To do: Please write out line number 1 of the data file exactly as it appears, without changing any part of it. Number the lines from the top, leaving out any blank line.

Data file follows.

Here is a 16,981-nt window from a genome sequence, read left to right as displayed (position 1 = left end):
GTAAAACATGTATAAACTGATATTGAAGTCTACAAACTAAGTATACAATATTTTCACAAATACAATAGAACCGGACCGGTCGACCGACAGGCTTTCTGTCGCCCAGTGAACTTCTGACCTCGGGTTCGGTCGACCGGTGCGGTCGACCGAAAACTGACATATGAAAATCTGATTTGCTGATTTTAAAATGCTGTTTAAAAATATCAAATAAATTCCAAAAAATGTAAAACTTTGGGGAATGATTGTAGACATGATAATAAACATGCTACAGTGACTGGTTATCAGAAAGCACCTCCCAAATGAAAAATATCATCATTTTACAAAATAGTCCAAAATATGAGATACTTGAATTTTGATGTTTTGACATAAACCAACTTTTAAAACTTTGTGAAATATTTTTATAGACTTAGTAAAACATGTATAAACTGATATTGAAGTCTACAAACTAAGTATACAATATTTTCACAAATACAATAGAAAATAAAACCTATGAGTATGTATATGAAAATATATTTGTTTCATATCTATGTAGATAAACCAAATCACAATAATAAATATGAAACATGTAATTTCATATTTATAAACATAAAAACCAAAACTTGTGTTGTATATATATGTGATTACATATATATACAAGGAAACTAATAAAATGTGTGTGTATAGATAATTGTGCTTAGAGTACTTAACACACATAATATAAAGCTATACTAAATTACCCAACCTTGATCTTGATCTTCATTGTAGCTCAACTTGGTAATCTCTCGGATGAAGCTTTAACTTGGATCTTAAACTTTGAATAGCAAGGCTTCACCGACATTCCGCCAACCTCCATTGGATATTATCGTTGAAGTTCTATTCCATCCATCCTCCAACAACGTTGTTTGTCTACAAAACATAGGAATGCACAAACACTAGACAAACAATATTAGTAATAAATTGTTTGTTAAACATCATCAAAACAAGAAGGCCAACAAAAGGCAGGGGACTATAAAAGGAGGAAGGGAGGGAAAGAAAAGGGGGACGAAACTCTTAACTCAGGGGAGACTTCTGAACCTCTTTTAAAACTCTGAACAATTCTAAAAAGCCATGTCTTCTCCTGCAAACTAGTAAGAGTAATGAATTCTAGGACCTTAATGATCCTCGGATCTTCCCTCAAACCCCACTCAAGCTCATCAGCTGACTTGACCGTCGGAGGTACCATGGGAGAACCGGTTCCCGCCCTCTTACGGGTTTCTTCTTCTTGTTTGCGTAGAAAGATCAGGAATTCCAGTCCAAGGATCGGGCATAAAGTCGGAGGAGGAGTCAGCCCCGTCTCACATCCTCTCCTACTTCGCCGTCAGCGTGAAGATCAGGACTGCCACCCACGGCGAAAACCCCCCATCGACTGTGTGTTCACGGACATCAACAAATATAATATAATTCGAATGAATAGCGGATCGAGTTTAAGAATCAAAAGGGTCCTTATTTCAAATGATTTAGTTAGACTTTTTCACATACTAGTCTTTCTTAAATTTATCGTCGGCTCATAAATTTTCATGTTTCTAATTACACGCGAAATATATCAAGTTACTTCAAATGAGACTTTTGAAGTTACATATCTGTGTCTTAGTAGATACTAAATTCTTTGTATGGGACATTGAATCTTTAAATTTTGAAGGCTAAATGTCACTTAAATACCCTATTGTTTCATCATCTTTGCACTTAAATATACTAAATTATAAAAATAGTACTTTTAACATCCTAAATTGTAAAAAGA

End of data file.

Here is a 16,981-nt window from a genome sequence, read left to right as displayed (position 1 = left end):